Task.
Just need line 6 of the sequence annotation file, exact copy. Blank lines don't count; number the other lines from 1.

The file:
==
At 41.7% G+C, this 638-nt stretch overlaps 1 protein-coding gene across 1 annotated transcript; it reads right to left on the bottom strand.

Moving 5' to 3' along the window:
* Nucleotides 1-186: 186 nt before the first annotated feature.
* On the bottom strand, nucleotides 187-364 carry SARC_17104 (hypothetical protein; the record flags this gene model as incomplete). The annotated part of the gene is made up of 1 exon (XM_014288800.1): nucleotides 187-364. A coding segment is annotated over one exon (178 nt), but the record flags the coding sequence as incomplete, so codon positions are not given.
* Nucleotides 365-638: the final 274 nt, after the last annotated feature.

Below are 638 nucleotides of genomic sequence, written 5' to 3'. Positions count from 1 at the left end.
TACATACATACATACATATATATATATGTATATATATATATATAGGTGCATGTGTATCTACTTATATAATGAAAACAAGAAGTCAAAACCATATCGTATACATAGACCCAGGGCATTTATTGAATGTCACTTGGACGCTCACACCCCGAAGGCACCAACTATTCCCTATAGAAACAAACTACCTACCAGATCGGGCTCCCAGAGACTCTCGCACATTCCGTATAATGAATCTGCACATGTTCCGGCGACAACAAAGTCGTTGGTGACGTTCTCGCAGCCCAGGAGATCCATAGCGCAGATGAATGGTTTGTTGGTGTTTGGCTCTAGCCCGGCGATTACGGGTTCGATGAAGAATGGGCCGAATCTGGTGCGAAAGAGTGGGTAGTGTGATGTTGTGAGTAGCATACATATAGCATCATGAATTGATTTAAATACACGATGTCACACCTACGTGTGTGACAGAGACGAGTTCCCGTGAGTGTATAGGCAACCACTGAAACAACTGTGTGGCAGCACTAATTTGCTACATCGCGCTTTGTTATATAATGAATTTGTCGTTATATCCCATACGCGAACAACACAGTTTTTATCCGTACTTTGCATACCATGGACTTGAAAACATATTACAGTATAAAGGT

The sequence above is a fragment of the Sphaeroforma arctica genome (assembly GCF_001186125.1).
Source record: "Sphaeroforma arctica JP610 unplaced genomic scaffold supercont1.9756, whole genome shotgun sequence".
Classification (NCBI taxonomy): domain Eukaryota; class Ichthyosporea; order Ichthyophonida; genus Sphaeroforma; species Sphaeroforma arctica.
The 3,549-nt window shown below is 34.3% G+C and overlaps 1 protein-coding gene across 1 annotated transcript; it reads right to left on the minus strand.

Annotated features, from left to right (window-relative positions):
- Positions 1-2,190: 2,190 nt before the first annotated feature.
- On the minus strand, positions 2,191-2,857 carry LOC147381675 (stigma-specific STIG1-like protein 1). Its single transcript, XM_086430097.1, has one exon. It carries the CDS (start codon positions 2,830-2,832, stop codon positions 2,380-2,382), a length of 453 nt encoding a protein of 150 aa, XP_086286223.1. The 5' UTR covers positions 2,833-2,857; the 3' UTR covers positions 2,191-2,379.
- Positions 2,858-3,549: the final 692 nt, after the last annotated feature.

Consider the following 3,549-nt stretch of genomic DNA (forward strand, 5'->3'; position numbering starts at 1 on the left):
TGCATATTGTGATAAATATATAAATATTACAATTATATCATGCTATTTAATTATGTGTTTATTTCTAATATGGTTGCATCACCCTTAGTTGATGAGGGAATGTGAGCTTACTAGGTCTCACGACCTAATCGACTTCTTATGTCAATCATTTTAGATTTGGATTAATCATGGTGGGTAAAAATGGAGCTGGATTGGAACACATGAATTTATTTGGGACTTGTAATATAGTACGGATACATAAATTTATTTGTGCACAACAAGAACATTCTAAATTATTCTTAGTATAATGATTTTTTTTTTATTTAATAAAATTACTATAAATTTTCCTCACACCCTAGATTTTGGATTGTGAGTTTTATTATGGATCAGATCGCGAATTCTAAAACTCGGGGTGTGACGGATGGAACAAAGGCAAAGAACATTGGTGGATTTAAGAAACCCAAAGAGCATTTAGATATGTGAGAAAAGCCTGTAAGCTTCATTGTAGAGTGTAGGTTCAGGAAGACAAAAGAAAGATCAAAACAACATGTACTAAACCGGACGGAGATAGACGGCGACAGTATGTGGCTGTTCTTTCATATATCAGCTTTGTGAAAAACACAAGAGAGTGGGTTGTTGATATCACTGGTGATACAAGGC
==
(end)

Below are 638 nucleotides of genomic sequence, written 5' to 3'. Positions count from 1 at the left end.